Jack's Boathouse Lease Put Up for Bid by Park Service
Owner Asks for Community's Help
The National Park Service reviewed its temporary halt to an eviction of Jack's Boathouse and wrote to Jack's on Jan. 18 that it has decided "to issue a new temporary concession contract for non-motorized boat rental and storage devices and to allow you to continue your operations until such time as the contract is awarded, provided that your occupancy comports with National Park Service standards . . ."
The Jan. 18 letter from NPS regional director Stephen Whitesell to Jack's Boathouse owner Paul Simkin rescinds the Park Service's Dec. 18 letter sent to the popular canoe and kayak renting facility on the Potomac River in the shadow of Key Bridge that first brought up the eviction -- and howls of protest in late December from fans of Jack's.
Nevertheless, the latest Park Service action on Jack's makes the removal of the current owner from NPS land appear more likely.
The Park Service wrote in its Jan. 18 letter to Simkin that it "will release a Request for Qualification (RFQ) for non-motorized boat rental and storage devices at or near the location of the present operation. We will evaluate all responsive proposals, including yours should you wish to submit one . . . " The deadline to respond is in two-and-a-half weeks, Feb. 6.
Understandably, Jack's owner is clearly upset about this latest obstacle in his fight to remain on the shores of the Potomac and operate his business, a Georgetown tradition since the 1940s. Simkin has owned and run Jack's since 2008. He has operated under a lease controlled by the Park Service that has not been updated since 1982; the monthly rent remained a little more than $350 for years. Simkin said he has made significant improvements to the property that cost him hundreds of thousands of dollars.
A few weeks ago, Simkin has retained attorney Charles Camp, who wrote to Park Service, citing a detail of September 1985 resolution by the District Council, concerning the transfer of D.C. public land in the area around Jack's: "The National Park Service shall assume responsibility to repair, maintain, and protect all wharves, piers, bulkheads, and similar structures that are located on the transferred land or in the adjacent waters."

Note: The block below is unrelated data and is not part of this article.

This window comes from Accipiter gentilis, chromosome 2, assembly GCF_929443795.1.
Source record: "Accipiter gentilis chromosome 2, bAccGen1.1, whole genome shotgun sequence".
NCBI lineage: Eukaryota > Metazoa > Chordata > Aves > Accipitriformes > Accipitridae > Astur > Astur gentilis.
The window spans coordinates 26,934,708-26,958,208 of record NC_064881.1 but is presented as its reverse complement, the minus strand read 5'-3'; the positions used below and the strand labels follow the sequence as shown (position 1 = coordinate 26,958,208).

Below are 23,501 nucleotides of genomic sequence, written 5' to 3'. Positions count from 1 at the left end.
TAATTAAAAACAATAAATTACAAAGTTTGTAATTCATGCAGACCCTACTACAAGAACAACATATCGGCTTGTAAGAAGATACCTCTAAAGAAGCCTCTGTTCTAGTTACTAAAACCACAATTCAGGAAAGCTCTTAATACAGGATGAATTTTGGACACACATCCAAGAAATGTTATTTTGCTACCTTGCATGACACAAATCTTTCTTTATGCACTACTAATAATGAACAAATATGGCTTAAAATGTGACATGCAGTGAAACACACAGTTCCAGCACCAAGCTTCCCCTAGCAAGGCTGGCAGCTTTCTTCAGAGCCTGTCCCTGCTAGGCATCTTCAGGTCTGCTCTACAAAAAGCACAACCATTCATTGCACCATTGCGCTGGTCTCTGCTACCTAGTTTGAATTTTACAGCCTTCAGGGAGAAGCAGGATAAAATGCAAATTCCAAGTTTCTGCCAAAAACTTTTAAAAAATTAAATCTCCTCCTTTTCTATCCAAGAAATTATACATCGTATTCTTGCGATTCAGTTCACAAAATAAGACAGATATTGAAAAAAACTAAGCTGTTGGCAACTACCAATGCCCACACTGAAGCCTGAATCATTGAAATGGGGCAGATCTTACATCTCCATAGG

Upon reading the Jan. 18 letter from NPS, Simkin issued this statement: "We thought we were doing the right thing. We thought by following the rules, making our customers happy, increasing our customer base . . . approximately 18-fold and creating a special environment that people from all around the world, not just D.C., wanted to be a part of, that we were doing things the right way. Without being too cliche, it's the American way. We somehow failed. I think we've just been too naive. We are being steamrolled into oblivion by the National Park Service, and we still don't know why."
"If this were a simple rent matter, we would have been happy to pay what was asked. We were never asked. In addition, we have now learned that they [the National Park Service] should have been paying, all of these years, for dock maintenance -- something that has cost us hundreds of thousands of dollars out of pocket."
"If something doesn't change soon in the next few days, we are finished. Jack's will be gone forever. The legal expenses here are killing us, as is the Park Service's failure to respond to us in any meaningful way and leaving us absolutely in the dark. Its willingness to see a D.C. resource turned into a typical corporate entity will prevail. In fairness to my employees, I've had to tell them that the future at Jack's appears bleak. That's 27 persons. This latest message, dated January 18th, from the National Park Service, saying that we are allowed to bid to run our own business that the staff has worked so hard to build is heartbreaking. It should be clear to all that the NPS does not award contracts based on objective criteria. By its own admission, it is almost wholly subjective. We would have no chance of winning because we are obviously (and for no apparent reason) not wanted."
"Out of necessity, we have retained an attorney whose investigation of the area has proved to be enormously insightful. It turns out that the land that Jack's is on is, in fact, owned by the District of Columbia and is neither owned nor controlled by the National Park Service at all. Because of some past bureaucratic mismanagement on the part of the NPS, it has been able to act as if it is the landlord. It has taken our rent money, performed no maintenance tasks and is now acting as if we are the outsiders. It is my understanding from talking to District officials that the city is going to make an enormous push to set right what is a clear wrong."
"I have been too embarrassed to ask the public for help previously. I'm old-school and a bit too small-town, but, frankly, this heavy-handed and hostile takeover by the Park Service is just kicking my butt. For those who love the place, for those who like the place, for those who want Jack's to be a place where they can still go, I need help. Jack's needs community support now. I cannot promise more than continuing to do what we do and working every day to make it better -- and a promise that there is nothing more important to me than the river. Everyone can make a difference. If you haven't yet, please sign the petition at change.org. If you know someone who knows 'someone,' this is the time. We are talking about days, not weeks or months before it is all over."